“But the main thing of getting the beach danger warning sign out to the public, right in their face … it’s not happening.”

A safety sign at Kilcunda Surf Beach in Victoria’s Gippsland region, where a man drowned last month.( ABC News: Georgia Lenton-Williams )

A spokesperson for the Bass Coast Shire Council said beach safety planning with relevant agencies was ongoing.

“Signs are currently compliant and if there is future advice we will update signage accordingly,” the spokesperson said.

The council is also providing more comprehensive print and digital communications about beach safety.

Mr Jacobsen said the Australian standard for signage was implemented “right across the country”.

“The challenge is trying to make people aware … sometimes it’s just that they’re not reading the signs,” he said.

He said Surf Life Saving Australia was using technology to make people aware of dangers and to help raise the alarm if needed.

“Part of that is rolling out some emergency response beacons at those beaches that are unpatrolled, looking at technology such as Bluetooth beacons and geographic tagging,” he said.

Many patrolled areas on Gold Coast

Anthony Lunney says it’s important to only visit patrolled beaches when they’re open.(ABC News: Jessica Lamb)

In Queensland, where drowning deaths rose by 57 per cent, signage directing people to swim between the flags is displayed in seven different languages at popular tourism hotspots like Surfers Paradise.

Gold Coast City Council acting chief lifeguard Anthony Lunney said there were about one million monitored beach visits in the city over summer and he was unsure why most of the drownings occurred late in the season.

 “We almost got away with the whole summer of not getting any drownings, even though we had a lot of people and lots and lots of bad conditions,” Mr Lunney said.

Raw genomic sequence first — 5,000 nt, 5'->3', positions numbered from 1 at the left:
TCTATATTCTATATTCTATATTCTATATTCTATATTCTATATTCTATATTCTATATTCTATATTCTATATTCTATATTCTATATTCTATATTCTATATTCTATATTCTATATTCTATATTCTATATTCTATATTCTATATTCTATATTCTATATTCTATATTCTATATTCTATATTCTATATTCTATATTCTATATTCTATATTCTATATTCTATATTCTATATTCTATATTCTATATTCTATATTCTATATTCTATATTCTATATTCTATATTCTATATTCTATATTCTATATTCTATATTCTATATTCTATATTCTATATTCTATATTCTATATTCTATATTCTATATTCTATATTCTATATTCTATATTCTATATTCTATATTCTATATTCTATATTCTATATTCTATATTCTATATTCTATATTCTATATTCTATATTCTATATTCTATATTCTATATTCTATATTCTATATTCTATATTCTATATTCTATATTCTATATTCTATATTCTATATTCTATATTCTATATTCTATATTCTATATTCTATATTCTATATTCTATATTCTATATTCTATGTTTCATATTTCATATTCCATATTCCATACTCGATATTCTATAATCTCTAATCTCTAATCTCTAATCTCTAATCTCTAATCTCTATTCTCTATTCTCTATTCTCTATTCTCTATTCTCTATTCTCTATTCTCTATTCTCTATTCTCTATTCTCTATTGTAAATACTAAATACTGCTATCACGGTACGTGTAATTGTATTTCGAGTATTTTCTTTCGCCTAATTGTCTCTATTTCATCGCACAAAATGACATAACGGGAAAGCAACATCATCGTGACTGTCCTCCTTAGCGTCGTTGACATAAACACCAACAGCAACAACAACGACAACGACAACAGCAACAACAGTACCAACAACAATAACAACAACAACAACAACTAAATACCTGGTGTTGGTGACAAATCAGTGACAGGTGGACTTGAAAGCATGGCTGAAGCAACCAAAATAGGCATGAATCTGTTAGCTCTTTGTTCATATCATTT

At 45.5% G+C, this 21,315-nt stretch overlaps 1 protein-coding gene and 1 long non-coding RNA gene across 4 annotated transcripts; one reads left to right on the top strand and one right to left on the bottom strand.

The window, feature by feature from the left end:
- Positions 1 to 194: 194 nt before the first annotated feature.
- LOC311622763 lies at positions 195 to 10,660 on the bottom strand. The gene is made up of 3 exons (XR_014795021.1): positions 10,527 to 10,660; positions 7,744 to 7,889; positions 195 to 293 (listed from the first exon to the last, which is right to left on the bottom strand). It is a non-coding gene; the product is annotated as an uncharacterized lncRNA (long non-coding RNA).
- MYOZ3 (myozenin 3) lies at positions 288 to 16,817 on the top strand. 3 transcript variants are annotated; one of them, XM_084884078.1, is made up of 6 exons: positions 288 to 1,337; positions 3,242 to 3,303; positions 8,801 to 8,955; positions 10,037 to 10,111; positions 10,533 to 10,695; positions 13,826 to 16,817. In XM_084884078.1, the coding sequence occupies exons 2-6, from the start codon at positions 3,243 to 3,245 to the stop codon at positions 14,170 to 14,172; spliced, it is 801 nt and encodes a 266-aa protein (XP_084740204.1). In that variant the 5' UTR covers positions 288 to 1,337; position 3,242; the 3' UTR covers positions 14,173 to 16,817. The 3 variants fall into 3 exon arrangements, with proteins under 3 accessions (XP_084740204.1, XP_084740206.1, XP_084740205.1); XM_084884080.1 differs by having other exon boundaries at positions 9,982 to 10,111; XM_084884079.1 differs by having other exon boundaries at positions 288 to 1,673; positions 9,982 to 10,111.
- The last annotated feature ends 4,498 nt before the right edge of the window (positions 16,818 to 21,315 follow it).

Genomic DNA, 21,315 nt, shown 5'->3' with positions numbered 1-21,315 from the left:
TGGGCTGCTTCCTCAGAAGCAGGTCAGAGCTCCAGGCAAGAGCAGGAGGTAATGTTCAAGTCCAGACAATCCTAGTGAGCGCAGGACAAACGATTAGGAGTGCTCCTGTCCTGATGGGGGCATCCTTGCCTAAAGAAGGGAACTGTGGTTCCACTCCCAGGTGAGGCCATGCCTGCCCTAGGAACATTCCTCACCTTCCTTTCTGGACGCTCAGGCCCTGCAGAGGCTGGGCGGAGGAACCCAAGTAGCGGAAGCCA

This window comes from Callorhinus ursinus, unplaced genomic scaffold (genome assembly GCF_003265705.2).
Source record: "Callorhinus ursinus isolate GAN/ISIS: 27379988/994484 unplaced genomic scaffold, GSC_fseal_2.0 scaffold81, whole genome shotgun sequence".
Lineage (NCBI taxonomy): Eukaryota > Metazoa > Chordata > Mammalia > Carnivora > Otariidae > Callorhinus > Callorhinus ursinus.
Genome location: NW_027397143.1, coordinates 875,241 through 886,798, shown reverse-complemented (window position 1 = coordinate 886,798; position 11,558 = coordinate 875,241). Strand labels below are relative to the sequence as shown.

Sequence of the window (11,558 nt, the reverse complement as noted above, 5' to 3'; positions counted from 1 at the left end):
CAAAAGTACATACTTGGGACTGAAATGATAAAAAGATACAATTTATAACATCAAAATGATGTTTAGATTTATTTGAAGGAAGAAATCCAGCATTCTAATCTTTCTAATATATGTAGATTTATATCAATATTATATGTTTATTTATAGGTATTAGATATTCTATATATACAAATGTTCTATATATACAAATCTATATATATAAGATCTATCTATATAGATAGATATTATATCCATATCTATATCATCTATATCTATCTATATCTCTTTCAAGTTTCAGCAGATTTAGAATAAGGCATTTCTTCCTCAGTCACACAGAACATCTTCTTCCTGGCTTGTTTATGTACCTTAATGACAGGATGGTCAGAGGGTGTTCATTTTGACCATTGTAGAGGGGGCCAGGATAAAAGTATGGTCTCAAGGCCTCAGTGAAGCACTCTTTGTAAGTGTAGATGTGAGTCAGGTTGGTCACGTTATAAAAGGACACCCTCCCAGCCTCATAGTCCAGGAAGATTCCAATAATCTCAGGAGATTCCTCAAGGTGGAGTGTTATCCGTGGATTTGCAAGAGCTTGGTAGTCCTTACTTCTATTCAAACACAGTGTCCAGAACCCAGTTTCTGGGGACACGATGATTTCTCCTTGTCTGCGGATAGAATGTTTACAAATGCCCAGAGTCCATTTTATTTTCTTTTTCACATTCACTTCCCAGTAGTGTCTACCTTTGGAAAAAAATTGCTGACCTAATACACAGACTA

“I think that [drowning] report probably reflects a lot around the whole of Australia. New South Wales and Victoria had quite a number of drownings, because they have a lot of isolated areas where people do go swimming.

“We’re lucky on the Gold Coast because we have such a big lifeguard service that we can have that spread of patrolled areas.

“I’m not saying we don’t get a lot of preventions and rescues but fortunately, we can offer a lot of safe places for people to swim.”

Mr Lunney said lifeguards were rescuing people of all nationalities over summer, not just foreign tourists who were unaware of coastal dangers or perhaps less skilled at beach swimming.

“We just want to keep that message out that if we can’t see you, we can’t save you,” he said.

‘We can always do with more lifesavers’

Surf lifesavers and lifeguards delivered 25,000 first aid treatments at coastal locations this summer. (Supplied: Surf Lifesaving Australia)

Longer-term data shows a 26 per cent decrease in Australia’s drowning rate over the past 20 years, but reducing beach drowning rates has been a major challenge.  

Mr Jacobsen said authorities needed to look to practical solutions to reduce the number of coastal drownings.

“No matter which location it is, we can always do with more lifesavers but … we can’t be everywhere all the time,” he said.

“We’ve also got to look at the other avenues that are available to us — education being that key driver.”

Mr Jacobsen encouraged beachgoers to visit their Beachsafe website and to always take precautions.

“If you’re continuing to go out in the aquatic environment … check the weather. We know it constantly changes,” he said.